Converting Win7 from MBR to GPT, Part 2

This is the second part of a 2-part series on converting Windows 7 from MBR to GPT.  Here we delve into the actual conversion process.  This is not for the faint of heart; be sure you have an adequate backup.  It helps if you are comfortable using the command line and changing BIOS/UEFI settings.

Basically, the process involves converting the partition table to GPT, creating a UEFI System partition, and populating that partition with the appropriate files.

  1. Copy Windows Boot Files
  2. Boot into Linux (Parted Magic).
  3. Use gdisk to convert the HD from MBR to GPT.
  4. Use GParted to create a UEFI System partition.
  5. Set up the UEFI System partition.
  6. Use the Windows 7 install CD to repair the boot process.


Copy Windows Boot Files

Copy the windows boot files onto a USB thumb drive. After the disk is converted to GPT, these files will be placed in the EFI partition.

Show hidden files.

  1. Open an explorer window and press “Alt” to bring up the menu.
  2. Go to: Tools –> Folder Options
  3. Select the View tab.
  4. Select “Show hidden files, folders, and drives”.

Show Hidden Files

The windows boot files are available in 2 places: on the hard drive, and on the install DVD. Don’t worry if you weren’t given a Window 7 install DVD with your computer; a friend’s DVD will work just as well. In any case you’ll need a Windows 7 64-bit install DVD later.


  1. Brows to C:\Window\Boot\
  2. Copy the “EFI” folder to your thumb drive.


  1. Browse to [Win7 x64 DVD]\sources\
  2. Use 7-Zip to view the contents of “install.wim”.
  3. Browse to [install.wim]\1\Windows\Boot\
  4. Copy the “EFI” folder to your thumb drive.

I ran into problems with the boot files from my hard disk.  The Window 7 DVD I had was not the one that had been used to install Windows on my computer.  Using the boot files from the DVD solved those problems.


Boot into Linux

I used Parted Magic to convert my disk. You can get the latest version at

  1. Download the x86_64 image of Parted Magic (I downloaded pmagic_2012_2_19_x86_64.iso).
  2. Burn the image to a CD (ImgBurn is a good tool).
  3. Boot from the Parted Magic CD.
    1. Insert the Parted Magic CD and reboot.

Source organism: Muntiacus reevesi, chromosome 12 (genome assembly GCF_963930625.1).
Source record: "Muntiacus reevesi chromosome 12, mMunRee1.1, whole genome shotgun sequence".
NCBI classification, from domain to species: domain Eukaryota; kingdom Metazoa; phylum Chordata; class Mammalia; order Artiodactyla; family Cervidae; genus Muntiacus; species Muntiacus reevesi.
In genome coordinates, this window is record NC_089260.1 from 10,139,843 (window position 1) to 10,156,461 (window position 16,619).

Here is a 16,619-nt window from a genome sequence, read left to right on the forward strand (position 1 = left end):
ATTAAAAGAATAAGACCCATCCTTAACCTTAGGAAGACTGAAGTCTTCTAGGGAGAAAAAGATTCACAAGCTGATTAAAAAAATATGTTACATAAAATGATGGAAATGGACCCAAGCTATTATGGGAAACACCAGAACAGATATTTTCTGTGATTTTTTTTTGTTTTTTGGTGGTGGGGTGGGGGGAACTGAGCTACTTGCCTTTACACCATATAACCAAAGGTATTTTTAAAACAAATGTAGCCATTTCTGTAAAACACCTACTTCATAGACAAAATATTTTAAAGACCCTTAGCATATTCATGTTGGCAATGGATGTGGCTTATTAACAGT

2. Press ESC to enter the Startup Menu.
    3. Select “Boot Menu”.
    4. Choose ATAPI CD/DVD Drive.
    5. At the boot selection screen, highlight option 1 and press TAB to edit it.
    6. add “nomodeset” to the end of the list of boot arguments.
    7. Press “Enter” to boot.

Why set “nomodeset”? Because the HP Omni All-in-One doesn’t have an external monitor, linux has a hard time detecting what mode to use for the display. This option fixes the problem of a blank or garbled screen.


Convert from MBR to GPT

gdisk is a command-line tool that will convert your MBR disk to GPT without changing the partitions.  For a walkthrough on using gdisk:

Open a terminal and enter the following command:

# gdisk /dev/sda

This will open gdisk on the primary hard disk (the secondary hard disk would be /dev/sdb). To convert the disk to GPT, type “w” and press Enter.

# gdisk /dev/sda
GPT fdisk (gdisk) version 0.7.2

Partition table scan:
     MBR: MBR only
     BSD: not present
     APM: not present
     GPT: not present

Found invalid GPT and valid MBR; converting MBR to GPT format.
you don't want to convert your MBR partitions to GPT format!

Command (? for help):w

Final checks complete. About to write GPT data. THIS WILL OVERWRITE EXISTING

Do you want to proceed? (Y/N): y
OK; writing new GUID partition table (GPT).
Warning: The kernel is still using the old partition table.
The new table will be used at the next reboot.
The operation has completed successfully.


Create UEFI System Partition

Now that the partition table is GPT, it is time to create some partitions.  If you plan on installing additional operating systems (e.g. linux or hackintosh) now is a good time to set up those partitions. You could use gdisk to do this or any other GPT-aware partitioning tool. I used GParted, which is a graphical tool & has an icon on the Parted Magic desktop.

The UEFI System partition should be 200MB FAT32. Unfortunately, I had some issues with FAT32 and the rEFInd bootloader, so my UEFI system uses FAT16.

My partitioning scheme is as follows:

No.     Name           Size     FS
1       Windows Boot   100MB    NTFS
2       Windows 7      250GB    NTFS
3       HP Recovery    12.5GB   NTFS
4       UEFI System    200MB    FAT16
5       Ubuntu         250GB    Ext4
6       Hackintosh     250GB    HFS+
7       Experimental   250GB    Ext4
8       Swap           9GB      Swap
9       Home           375GB    HFS+

After all the partitions are created, it is important to make sure that the UEFI System partition is the correct partition type and attributes.  Go back into gdisk and change the partition type to “EF00” and enable the system partition attribute.

# gdisk /dev/sda
GPT fdisk (gdisk) version 0.8.1

Partition table scan:
  MBR: protective
  BSD: not present
  APM: not present
  GPT: present

Found valid GPT with protective MBR; using GPT.

Command (? for help): t
Partition number (1-9): 4
Current type is 'Microsoft basic data'
Hex code or GUID (L to show codes, Enter = 8300): ef00
Changed type of partition to 'EFI System'

Command (? for help): x

Expert command (? for help): a
Partition number (1-9): 4
Known attributes are:
0: system partition
1: hide from EFI
2: legacy BIOS bootable
60: read-only
62: hidden